It is important to remember that The Green Inferno, despite some early rumors is not a remake of Cannibal Holocaust, or any other film from the late Cannibal genre. The fact that The Green Inferno was the name of the film within a film, as well as being an alternate title for Cannibal Holocaust fueled these rumors. Instead it's more of a homage to the whole family of European cannibal films that were popular in the late 70s and early 80s such as Cannibal Ferox, Mountain of the Cannibal God, The Man from Deep River, Emanuelle and the Last Cannibals and many others.

Eli Roth has shown in the past that he has no problems making a bleak and gory film, and the Italian cannibal films are about as bleak and gory as they come. There's just something about the taboo of eating human flesh that makes us all shiver down deep inside, while intriguing us at the same time. Movies like Cannibal Holocaust hit that nerve square on the head, but can Eli do the same thing with Inferno?

Obviously there's no way he can completely repeat the formula Deodato used. The infamous animal slaughter in Holocaust would land the film banned and Roth in jail, and would most definitely end his career. Other than that though, it's a new age, we ardent as easily shocked or fooled today. We know the special effects and CGI tricks, so film makers have to work harder for a scare. The Green Inferno also looks to be a bright, well lit, beautifully filmed movie. That's all well and good, but the cheap, grainy feel added to the effect of the old cannibal films. It made it feel more real, more dangerous, like not only it could happen, but maybe it did happen. Deodato actually ended up on trial because authorities thought he murdered his cast on screen.

The Green Inferno

Some comments made by Roth seem to imply the film will be, to some extent, a condemnation of Social Justice Warriors. Those who get themselves heavily involved in causes and situations they don't fully understand. His group of activists have the best intentions, to protect the noble savages, without understanding just how savage they truly are. It's a topical subject especially with the popularity of social media, and his statements have garnered a lot of attention. Holocaust seemed more an attack on the media, and their willingness to go to any extreme to get a story. His natives may have been cannibals, but the news crew were far more savage in the end.

With all this I still have faith that this film will be a success, that it will be a good film, a film that pays respect to the older films that inspired it. I have faith it's going to make me cringe, make me feel uneasy, and maybe even jump a few times. It wont be easy but I think Eli can pull it off. On September 25, 2015, I will find out.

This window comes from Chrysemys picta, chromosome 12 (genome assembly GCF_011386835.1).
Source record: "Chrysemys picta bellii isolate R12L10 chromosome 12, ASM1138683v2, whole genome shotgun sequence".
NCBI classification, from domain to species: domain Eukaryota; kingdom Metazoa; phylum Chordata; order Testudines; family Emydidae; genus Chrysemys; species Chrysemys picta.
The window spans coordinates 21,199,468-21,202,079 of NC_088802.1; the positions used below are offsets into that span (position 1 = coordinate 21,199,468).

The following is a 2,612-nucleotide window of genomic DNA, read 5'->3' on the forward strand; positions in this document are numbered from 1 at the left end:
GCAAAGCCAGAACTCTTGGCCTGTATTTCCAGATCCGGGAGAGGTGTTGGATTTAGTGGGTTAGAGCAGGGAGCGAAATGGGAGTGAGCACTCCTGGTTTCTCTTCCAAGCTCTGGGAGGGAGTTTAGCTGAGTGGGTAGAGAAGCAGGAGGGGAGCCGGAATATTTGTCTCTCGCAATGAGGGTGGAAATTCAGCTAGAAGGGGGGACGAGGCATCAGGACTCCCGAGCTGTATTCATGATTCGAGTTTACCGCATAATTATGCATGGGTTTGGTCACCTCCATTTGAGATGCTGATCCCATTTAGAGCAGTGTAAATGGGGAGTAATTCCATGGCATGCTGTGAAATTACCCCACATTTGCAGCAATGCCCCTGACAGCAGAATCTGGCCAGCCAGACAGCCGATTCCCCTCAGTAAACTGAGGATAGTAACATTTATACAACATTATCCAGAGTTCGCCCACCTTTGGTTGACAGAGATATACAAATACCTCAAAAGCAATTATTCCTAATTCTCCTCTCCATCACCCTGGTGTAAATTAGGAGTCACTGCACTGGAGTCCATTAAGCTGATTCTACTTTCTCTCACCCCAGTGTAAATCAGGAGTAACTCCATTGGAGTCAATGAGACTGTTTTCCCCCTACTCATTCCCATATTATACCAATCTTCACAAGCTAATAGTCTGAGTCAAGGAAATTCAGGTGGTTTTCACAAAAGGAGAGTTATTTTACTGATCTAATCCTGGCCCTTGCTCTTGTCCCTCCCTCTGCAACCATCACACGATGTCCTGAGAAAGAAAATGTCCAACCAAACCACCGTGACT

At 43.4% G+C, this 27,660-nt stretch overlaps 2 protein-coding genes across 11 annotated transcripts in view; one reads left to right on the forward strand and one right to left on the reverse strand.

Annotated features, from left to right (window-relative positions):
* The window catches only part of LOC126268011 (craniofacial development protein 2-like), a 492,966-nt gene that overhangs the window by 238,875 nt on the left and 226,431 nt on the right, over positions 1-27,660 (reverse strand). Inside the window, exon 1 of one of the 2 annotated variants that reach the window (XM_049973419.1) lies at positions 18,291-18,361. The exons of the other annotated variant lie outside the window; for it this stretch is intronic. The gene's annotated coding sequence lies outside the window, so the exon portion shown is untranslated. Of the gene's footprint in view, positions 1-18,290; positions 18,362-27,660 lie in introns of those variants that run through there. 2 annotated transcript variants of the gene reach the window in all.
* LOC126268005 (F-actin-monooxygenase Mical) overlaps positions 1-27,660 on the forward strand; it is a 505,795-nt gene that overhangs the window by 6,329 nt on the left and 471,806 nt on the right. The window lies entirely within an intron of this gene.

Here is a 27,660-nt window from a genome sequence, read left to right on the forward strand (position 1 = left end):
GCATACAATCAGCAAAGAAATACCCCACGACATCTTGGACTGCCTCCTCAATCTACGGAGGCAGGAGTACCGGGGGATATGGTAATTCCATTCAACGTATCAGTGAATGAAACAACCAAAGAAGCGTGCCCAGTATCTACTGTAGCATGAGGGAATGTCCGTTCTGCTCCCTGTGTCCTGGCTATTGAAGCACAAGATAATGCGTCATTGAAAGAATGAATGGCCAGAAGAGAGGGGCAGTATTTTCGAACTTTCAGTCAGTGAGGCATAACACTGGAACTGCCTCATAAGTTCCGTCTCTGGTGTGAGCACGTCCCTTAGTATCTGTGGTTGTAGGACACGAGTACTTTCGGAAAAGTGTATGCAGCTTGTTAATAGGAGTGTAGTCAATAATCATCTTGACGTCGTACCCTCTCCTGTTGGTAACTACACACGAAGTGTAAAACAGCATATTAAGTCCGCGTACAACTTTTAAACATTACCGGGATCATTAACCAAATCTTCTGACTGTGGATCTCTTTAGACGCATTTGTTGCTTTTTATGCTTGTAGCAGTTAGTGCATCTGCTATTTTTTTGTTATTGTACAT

Posted by Allen Alberson in COMING SOON, HORROR NEWS, 0 comments

MOVIE REVIEW (RETRO): The Screaming Skull (1958)

The (Steaming) Screaming Skull

A Review of The Screaming Skull on Its Own and as a Classic Mystery Science Theater 3000 Episode

By Woofer McWooferson

Screaming Skull
Director: Alex Nicol; Writer: John Kneubuhl; Stars: John Hudson, Peggy Webber, Russ Conway, Alex Nicol; Rating: Unrated; Run Time: 68 min; Genre: Horror, Thriller ; Country: USA; Language: English; Year: 1958

Horror movies have been around since the beginning of cinema and have evolved along with it. That which is considered terrifying for one generation may be laughable to another. True gems mature with age, their appeal never being lost from generation to generation. Gaudy baubles become rich fodder for riffing. The (Steaming) Screaming Skull is one of the great gaudy baubles of the 50s, boring and drab on its own, but a real delight when viewed through the lens of Mystery Science Theater 3000 (MST3K).

The plot is rather typical: newlyweds Eric (John Hudson) and Jenni (Peggy Webber) arrive at the ancestral home of the husband's late wife where Jenni begins to see and hear things that make her doubt her sanity. Suspicion quickly falls on Mickey (Alex Nichol, who also directed), the slow gardener who was more than fond of Eric's first wife Marion.

Although the movie begins slowly, the pace never picks up, and the movie plods along to the bitter end. I remember this one scaring the life out of me when I was six. I crouched behind my father's chair so that the skull could not see me as I peeked around to watch the movie from the safety of my hiding spot. The titular skull shows up throughout the film, both in actuality as well as spectrally from the camera's point of view. The viewer is led to believe that the latter are manifestations of the wife's subconscious as she falls further and further from sanity.